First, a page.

7 Commonly Asked Questions about React Native

React Native is a technology that gained popularity right after its initial use in 2013.

Here are a few FAQ on React Native:


>Why is this framework so complicated? Why do I need so many different libraries to understand what the heck is going on?

JavaScript is beyond question mercurial: running in virtual machines on mobile, as a part of every application and as a server-side runtime. The language and tooling were never designed with code management options like module loading, package management, static writing, compilation or static analysis. All of these areas are being improved by fully different open source communities that are feeding off one another. Whereas there are tons little (and not therefore little) libraries all of them attempt to tackle a part of the problem as merely as possible. Contrary to language communities like Java, Ruby or C#, the challenge rests on the JavaScript developer to pick and opt for the right cocktail for the right project.


>I have an existing App developed in Objective-C / Swift / Java. Can I still use React Native?

Yes absolutely! React Native has the ability to call native code without too much trouble.


>How is it different from Ionic / Cordova / Appcelerator?

Cordova and friends were derived from the thought that the new mobile platforms all had inbuilt internet Views — configurable net browsers without the outer chrome. This meant that you simply may write html / CSS / JavaScript and have the mobile browser parse and run your application as if it’s a webpage. This approach may work, however, the UX invariably suffered. Navigating forwards and backward never works quite right and even till recently scrolling text or animations would suffer from performance problems.

React Native wraps native UI components that a standard mobile app would call on. for instance, a component in React Native references and manages a UIView in iOS.


>How do I handle navigation in React Native? When should I introduce all that complexity?

.A lot many people are working on making a truly seamless navigation library which uses the GPU for stateful transitions on iOS, Android and even on the web with a single common code base. With the introduction of navigation and routing library as early as possible would make adding new views a breeze.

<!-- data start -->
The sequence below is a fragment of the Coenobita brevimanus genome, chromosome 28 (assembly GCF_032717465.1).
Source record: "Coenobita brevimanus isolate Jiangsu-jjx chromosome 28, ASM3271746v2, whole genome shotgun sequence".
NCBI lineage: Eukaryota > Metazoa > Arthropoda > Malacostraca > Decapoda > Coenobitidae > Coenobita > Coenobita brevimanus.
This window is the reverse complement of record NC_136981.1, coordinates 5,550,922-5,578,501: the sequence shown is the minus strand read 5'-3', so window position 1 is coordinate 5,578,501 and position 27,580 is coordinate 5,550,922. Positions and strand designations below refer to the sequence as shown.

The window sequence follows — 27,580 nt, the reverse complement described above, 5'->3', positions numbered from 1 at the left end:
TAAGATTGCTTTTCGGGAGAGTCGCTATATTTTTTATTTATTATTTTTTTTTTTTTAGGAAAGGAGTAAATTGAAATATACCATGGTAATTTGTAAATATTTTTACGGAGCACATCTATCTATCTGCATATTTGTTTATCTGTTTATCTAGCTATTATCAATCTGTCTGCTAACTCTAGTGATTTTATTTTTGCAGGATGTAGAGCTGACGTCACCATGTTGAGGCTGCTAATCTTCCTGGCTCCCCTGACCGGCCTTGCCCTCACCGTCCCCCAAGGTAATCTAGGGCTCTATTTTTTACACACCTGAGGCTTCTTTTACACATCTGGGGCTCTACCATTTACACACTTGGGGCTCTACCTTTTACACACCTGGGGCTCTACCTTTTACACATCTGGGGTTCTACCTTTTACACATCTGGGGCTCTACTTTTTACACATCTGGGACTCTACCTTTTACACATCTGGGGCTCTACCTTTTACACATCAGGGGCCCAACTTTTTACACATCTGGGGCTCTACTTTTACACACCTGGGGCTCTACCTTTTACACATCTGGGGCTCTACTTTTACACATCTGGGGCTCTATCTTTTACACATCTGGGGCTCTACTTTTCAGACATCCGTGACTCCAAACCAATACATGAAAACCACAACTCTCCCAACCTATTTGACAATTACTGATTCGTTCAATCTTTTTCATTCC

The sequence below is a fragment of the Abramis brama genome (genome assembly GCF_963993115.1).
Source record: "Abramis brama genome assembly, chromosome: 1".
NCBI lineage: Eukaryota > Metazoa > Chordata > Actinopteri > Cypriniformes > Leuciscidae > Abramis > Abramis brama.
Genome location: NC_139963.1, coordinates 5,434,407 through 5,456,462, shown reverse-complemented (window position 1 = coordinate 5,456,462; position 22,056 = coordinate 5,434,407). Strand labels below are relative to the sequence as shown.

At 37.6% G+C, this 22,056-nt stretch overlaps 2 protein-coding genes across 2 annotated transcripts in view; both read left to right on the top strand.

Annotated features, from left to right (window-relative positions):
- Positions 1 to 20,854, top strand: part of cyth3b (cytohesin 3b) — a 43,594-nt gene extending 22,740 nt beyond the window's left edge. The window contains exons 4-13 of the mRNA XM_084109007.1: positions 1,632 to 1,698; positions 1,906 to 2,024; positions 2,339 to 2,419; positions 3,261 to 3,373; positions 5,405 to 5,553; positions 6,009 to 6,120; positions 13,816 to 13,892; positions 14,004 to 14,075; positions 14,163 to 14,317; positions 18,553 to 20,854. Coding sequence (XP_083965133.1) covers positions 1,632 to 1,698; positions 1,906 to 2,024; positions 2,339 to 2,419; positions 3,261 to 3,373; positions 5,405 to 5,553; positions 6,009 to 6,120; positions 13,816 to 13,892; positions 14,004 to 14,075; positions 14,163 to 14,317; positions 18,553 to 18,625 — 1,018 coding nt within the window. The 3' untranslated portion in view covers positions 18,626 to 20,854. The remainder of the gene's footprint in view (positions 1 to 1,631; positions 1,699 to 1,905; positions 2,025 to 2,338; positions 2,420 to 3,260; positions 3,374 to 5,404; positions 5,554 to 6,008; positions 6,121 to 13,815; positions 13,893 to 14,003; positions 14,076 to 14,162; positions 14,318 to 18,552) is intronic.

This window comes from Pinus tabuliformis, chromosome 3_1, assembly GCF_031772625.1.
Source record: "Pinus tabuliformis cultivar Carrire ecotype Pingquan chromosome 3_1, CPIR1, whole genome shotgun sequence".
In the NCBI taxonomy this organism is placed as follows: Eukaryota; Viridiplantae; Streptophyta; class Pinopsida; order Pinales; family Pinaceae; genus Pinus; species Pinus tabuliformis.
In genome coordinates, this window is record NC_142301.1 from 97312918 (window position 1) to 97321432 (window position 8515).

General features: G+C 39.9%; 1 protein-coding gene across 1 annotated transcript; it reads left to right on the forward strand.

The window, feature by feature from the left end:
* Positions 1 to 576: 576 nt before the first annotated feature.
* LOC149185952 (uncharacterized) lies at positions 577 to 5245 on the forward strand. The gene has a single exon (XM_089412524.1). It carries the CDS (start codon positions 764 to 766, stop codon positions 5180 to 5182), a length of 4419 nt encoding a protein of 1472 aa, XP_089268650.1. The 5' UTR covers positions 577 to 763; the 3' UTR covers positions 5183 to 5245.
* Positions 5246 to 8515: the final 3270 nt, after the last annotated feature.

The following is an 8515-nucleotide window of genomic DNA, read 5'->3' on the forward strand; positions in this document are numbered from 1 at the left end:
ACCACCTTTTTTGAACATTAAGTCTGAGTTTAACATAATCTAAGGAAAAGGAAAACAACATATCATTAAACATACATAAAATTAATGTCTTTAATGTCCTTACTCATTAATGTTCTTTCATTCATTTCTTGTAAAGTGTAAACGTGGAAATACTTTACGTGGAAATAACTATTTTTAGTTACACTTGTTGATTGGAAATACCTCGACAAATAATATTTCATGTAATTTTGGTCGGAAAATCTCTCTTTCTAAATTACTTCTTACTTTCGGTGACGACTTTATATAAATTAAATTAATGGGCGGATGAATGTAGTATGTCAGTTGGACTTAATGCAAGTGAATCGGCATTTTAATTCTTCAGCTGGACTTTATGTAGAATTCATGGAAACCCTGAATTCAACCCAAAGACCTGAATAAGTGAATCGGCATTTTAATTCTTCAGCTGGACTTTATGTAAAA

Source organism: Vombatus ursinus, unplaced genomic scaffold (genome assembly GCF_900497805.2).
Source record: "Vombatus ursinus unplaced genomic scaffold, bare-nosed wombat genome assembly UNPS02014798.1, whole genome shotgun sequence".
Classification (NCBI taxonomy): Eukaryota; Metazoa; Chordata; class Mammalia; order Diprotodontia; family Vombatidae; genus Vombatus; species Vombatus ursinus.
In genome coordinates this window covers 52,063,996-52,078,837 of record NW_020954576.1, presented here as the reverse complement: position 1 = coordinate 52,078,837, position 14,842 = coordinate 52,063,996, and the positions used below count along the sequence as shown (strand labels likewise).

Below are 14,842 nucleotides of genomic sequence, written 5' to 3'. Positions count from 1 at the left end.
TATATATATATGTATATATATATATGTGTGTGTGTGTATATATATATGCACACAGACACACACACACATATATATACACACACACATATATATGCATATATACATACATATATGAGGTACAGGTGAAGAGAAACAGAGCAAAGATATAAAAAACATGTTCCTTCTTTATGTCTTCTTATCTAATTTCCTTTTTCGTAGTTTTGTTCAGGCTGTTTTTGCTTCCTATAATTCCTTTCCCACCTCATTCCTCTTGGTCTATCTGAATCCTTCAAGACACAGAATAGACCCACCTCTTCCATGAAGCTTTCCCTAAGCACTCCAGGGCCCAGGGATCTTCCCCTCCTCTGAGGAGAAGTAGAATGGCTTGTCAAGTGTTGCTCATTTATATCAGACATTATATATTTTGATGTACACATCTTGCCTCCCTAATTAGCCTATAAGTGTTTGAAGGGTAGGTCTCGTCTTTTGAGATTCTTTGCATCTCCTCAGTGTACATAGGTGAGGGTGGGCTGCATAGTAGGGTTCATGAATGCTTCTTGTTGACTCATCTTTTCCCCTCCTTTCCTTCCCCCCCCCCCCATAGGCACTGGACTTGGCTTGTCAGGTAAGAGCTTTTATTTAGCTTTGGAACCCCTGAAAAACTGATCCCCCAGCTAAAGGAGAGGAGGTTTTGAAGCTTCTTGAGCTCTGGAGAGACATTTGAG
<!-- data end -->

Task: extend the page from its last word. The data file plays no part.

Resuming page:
>When do I start using Redux with React Native? When should I consider an alternative state container?

Unless the app you intend to implement is a video game or is dealing with only a handful of entirely disconnected views, I can’t think of a situation where the shared global state is not required. Even shifting from one active tab to another could be referred to as a global state change. If you end up using react-navigation, redux can be easily incorporated as part of the project setup.


>What are some of the drawbacks to using React Native instead of writing a native application?

React Native is used to providing a layer of abstraction between native mobile libraries and application.

You should not use React Native if you:

  • Have separate teams for Android and iOS
  • Are coding a video game
  • Don’t want to develop JavaScript / ES6
  • Have a large body of User Interface code written in Java/Objective-C


>What happens to my code when it is shipped to the App / Play store? Is there any JavaScript?

A jsbundle is compressed and is delivered as a part of the application that you provide. Google / Apple  undoubtedly identifies that you are shipping JavaScript as part of your application. There are various products available at Microsoft like the Microsoft CodePush which enables pushing updates over-the-wire without App Store review. This is still allowed under the Apple App Store

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